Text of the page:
Araki Freely Uses Different Cameras in His Compound-eye Photographic Technique
Araki: The Photo Devil #05
Araki bounces between formats from mid-sized cameras and compact cameras to instant film, exploring the secrets hidden within his equipment.
Clockwise from above: the manual focus 35mm SLR Pentax LX, autofocus 35mm SLR Pentax MZ-S, 'Impossible Colour Instant Film for Polaroid 600-Type Cameras', the Nikon 1 J5 mirrorless DSLR and the Polaroid SLR680 instant SLR. The bodies of the cameras, except for the Nikon, are all unavailable now. He also owns many other cameras from brands including Leica, Contax, and Mamiya. He uses different kinds of instant films, including colour, monochrome, low ISO and color frame.
Along with a medium-format Pentax, his primary camera, Araki keeps one autofocus and another manual 35mm, a mirrorless DSLR and a Polaroid SLR on standby. Although they are only part of his collection, one does not often meet photographers like him, who use these many cameras to shoot one model. Regardless of subject, Araki photographic style is to create multiple works simultaneously from a single model.
Araki’s lighting equipment, HMI, brings his unique style of photography to life. Unlike strobes that co-ordinate with the camera shutter, HMI produces hues analogous to natural light. When he changes cameras with HMI, there’s no need to connect lighting equipment. It allows him to photograph with different cameras, including those that aren’t compatible with lighting equipment.
When shooting with a medium-format SLR, Araki fixes the camera on a tripod, so he can take his principal shots from his desired angle. When he runs out of film, he switches to a 35mm, a digital camera, or an instant camera that he has on standby. He then takes photos from different angles to deliver different expressions to his work. The process resembles waves breaking against the shoreline, flowing without pause from beginning to end and setting a tone for his photography.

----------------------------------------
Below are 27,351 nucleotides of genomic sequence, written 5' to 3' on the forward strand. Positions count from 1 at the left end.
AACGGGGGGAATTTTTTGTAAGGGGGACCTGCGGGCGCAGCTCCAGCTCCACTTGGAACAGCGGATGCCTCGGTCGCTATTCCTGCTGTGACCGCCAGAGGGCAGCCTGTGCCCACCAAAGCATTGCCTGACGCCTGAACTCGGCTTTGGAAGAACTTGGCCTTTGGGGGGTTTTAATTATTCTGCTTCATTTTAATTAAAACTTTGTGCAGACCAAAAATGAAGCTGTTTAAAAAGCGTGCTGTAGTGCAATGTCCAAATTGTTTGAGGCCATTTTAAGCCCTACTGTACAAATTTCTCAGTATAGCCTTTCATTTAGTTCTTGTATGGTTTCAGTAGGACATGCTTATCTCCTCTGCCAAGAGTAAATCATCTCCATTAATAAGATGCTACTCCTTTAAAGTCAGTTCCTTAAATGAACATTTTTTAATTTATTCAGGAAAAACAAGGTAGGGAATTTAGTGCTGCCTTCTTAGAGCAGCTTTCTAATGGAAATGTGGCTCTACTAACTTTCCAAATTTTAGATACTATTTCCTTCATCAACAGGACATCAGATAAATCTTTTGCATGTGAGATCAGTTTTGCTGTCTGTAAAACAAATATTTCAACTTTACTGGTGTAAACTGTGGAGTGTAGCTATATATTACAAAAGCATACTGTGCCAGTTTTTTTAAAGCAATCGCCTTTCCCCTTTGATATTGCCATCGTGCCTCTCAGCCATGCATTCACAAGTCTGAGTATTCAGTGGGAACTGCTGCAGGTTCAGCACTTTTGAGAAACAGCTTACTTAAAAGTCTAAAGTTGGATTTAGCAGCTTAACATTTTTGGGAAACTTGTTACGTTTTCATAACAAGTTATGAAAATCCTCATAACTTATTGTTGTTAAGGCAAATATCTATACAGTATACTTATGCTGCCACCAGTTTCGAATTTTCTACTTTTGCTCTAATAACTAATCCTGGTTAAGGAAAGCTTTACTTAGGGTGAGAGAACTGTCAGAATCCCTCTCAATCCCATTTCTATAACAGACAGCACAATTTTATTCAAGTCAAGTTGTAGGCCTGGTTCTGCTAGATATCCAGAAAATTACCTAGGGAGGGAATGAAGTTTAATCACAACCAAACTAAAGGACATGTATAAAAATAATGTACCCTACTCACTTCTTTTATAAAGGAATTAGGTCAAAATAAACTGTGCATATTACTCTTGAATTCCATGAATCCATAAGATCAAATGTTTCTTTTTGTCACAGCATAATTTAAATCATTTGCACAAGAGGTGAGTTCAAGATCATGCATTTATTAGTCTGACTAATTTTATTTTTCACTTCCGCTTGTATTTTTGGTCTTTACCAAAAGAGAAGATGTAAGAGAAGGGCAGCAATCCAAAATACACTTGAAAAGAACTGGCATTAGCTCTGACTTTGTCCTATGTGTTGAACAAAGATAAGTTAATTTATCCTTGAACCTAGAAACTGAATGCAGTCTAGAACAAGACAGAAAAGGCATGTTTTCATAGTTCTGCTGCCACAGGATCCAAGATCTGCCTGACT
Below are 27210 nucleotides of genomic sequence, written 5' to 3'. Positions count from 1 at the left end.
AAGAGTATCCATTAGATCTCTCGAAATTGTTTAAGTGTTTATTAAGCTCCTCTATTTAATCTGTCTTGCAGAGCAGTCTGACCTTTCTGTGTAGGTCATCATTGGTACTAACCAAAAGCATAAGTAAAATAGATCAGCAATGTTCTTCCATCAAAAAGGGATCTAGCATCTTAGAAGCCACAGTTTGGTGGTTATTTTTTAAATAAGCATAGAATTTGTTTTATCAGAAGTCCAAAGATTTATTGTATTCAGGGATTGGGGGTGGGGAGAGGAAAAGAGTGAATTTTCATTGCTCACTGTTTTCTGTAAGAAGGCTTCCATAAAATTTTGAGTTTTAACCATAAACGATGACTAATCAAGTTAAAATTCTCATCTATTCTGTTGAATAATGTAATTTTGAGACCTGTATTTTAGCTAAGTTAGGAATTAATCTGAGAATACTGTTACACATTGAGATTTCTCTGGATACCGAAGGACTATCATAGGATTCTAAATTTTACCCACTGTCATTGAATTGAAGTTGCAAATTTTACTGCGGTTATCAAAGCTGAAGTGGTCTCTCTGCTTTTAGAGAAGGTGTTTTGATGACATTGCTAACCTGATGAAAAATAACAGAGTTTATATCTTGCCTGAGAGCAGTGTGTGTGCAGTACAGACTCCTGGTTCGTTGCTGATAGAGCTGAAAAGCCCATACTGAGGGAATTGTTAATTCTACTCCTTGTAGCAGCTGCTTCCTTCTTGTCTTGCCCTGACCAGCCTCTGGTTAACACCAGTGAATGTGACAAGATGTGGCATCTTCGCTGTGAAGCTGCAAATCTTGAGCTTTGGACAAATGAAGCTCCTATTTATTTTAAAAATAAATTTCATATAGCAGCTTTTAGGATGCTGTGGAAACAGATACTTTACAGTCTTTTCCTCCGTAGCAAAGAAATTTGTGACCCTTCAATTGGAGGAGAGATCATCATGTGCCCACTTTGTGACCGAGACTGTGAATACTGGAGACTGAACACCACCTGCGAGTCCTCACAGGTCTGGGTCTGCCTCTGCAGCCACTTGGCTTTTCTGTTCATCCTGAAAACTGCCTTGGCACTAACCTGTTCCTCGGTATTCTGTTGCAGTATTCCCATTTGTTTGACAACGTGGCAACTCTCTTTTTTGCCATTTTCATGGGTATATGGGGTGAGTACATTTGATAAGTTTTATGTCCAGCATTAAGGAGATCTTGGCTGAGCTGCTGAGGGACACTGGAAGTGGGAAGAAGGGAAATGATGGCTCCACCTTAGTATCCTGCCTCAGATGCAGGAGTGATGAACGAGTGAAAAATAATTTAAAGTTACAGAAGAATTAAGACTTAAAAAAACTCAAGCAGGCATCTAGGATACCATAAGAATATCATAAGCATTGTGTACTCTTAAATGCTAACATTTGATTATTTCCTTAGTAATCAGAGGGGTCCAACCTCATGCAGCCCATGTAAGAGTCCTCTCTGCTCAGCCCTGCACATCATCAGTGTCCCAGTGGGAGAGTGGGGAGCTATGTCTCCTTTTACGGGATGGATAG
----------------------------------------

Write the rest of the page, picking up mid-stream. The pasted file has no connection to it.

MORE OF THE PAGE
Araki uses the camera as if it were part of his body. With each shot, he calls out to his model, then carefully clicks the shutter. He wears his glasses while taking pictures.
Araki’s photographs, when produced this way, are placed with other work from the same time period, and many are used in new photobooks and solo exhibitions. Through his unique methods, such as cutting and pasting prints and negatives or painting on photographs, he gives birth to new forms of artwork.
This photographic style conveys his subject’s state of mind to the viewer. Araki strives to make these states of mind the core of his mastery. Watching him as he works gives a glimpse of his drive to deliver the highest standards to his unique artwork.
The Pentax 67II, which Ararchy uses often, is his primary tool for studio photography. He loves its big shutter sound. The camera is particularly heavy even for a medium-format model, so he uses a tripod with it.
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